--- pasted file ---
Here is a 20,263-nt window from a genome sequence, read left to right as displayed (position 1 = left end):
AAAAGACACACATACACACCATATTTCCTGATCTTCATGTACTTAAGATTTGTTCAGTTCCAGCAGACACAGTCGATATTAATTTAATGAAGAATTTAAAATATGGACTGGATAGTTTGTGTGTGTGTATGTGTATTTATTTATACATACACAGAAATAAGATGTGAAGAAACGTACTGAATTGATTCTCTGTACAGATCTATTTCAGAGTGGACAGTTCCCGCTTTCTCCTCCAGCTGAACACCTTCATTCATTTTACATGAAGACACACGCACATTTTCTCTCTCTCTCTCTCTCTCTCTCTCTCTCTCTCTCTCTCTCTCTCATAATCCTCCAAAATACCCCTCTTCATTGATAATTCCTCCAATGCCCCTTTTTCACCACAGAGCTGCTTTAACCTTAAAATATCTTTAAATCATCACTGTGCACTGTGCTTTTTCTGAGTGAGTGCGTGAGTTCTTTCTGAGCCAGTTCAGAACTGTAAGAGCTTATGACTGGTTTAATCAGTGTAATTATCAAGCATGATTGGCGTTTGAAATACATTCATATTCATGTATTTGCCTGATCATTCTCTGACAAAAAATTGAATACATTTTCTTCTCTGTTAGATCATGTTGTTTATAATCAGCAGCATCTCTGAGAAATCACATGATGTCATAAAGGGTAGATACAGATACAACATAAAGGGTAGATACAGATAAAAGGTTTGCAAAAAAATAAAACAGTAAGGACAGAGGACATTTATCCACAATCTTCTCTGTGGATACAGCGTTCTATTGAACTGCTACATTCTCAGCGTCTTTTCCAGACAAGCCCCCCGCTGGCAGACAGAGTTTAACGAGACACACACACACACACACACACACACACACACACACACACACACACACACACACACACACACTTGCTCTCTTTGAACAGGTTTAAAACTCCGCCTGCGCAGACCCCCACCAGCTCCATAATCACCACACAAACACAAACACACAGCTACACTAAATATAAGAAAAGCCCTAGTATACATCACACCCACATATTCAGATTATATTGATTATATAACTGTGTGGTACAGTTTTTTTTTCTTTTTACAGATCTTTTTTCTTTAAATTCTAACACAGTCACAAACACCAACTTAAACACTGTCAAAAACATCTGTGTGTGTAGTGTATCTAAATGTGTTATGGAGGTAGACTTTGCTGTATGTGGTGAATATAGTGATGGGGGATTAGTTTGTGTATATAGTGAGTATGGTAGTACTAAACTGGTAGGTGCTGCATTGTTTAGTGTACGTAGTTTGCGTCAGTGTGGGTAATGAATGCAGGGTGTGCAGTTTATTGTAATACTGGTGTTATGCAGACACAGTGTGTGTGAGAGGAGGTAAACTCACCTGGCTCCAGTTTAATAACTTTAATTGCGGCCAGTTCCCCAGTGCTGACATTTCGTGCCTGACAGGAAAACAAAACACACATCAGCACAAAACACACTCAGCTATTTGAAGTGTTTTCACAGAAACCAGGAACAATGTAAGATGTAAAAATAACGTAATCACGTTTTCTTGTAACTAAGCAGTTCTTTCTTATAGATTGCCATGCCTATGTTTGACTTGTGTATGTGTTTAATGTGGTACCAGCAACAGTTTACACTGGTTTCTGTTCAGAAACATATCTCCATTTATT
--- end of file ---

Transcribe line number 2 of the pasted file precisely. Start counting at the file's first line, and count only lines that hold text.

AAAAGACACACATACACACCATATTTCCTGATCTTCATGTACTTAAGATTTGTTCAGTTCCAGCAGACACAGTCGATATTAATTTAATGAAGAATTTAAAATATGGACTGGATAGTTTGTGTGTGTGTATGTGTATTTATTTATACATACACAGAAATAAGATGTGAAGAAACGTACTGAATTGATTCTCTGTACAGATCTATTTCAGAGTGGACAGTTCCCGCTTTCTCCTCCAGCTGAACACCTTCATTCATTTTACATGAAGACACACGCACATTTTCTCTCTCTCTCTCTCTCTCTCTCTCTCTCTCTCTCTCTCTCTCTCATAATCCTCCAAAATACCCCTCTTCATTGATAATTCCTCCAATGCCCCTTTTTCACCACAGAGCTGCTTTAACCTTAAAATATCTTTAAATCATCACTGTGCACTGTGCTTTTTCTGAGTGAGTGCGTGAGTTCTTTCTGAGCCAGTTCAGAACTGTAAGAGCTTATGACTGGTTTAATCAGTGTAATTATCAAGCATGATTGGCGTTTGAAATACATTCATATTCATGTATTTGCCTGATCATTCTCTGACAAAAAATTGAATACATTTTCTTCTCTGTTAGATCATGTTGTTTATAATCAGCAGCATCTCTGAGAAATCACATGATGTCATAAAGGGTAGATACAGATACAACATAAAGGGTAGATACAGATAAAAGGTTTGCAAAAAAATAAAACAGTAAGGACAGAGGACATTTATCCACAATCTTCTCTGTGGATACAGCGTTCTATTGAACTGCTACATTCTCAGCGTCTTTTCCAGACAAGCCCCCCGCTGGCAGACAGAGTTTAACGAGACACACACACACACACACACACACACACACACACACACACACACACACACACACACACACACTTGCTCTCTTTGAACAGGTTTAAAACTCCGCCTGCGCAGACCCCCACCAGCTCCATAATCACCACACAAACACAAACACACAGCTACACTAAATATAAGAAAAGCCCTAGTATACATCACACCCACATATTCAGATTATATTGATTATATAACTGTGTGGTACAGTTTTTTTTTCTTTTTACAGATCTTTTTTCTTTAAATTCTAACACAGTCACAAACACCAACTTAAACACTGTCAAAAACATCTGTGTGTGTAGTGTATCTAAATGTGTTATGGAGGTAGACTTTGCTGTATGTGGTGAATATAGTGATGGGGGATTAGTTTGTGTATATAGTGAGTATGGTAGTACTAAACTGGTAGGTGCTGCATTGTTTAGTGTACGTAGTTTGCGTCAGTGTGGGTAATGAATGCAGGGTGTGCAGTTTATTGTAATACTGGTGTTATGCAGACACAGTGTGTGTGAGAGGAGGTAAACTCACCTGGCTCCAGTTTAATAACTTTAATTGCGGCCAGTTCCCCAGTGCTGACATTTCGTGCCTGACAGGAAAACAAAACACACATCAGCACAAAACACACTCAGCTATTTGAAGTGTTTTCACAGAAACCAGGAACAATGTAAGATGTAAAAATAACGTAATCACGTTTTCTTGTAACTAAGCAGTTCTTTCTTATAGATTGCCATGCCTATGTTTGACTTGTGTATGTGTTTAATGTGGTACCAGCAACAGTTTACACTGGTTTCTGTTCAGAAACATATCTCCATTTATT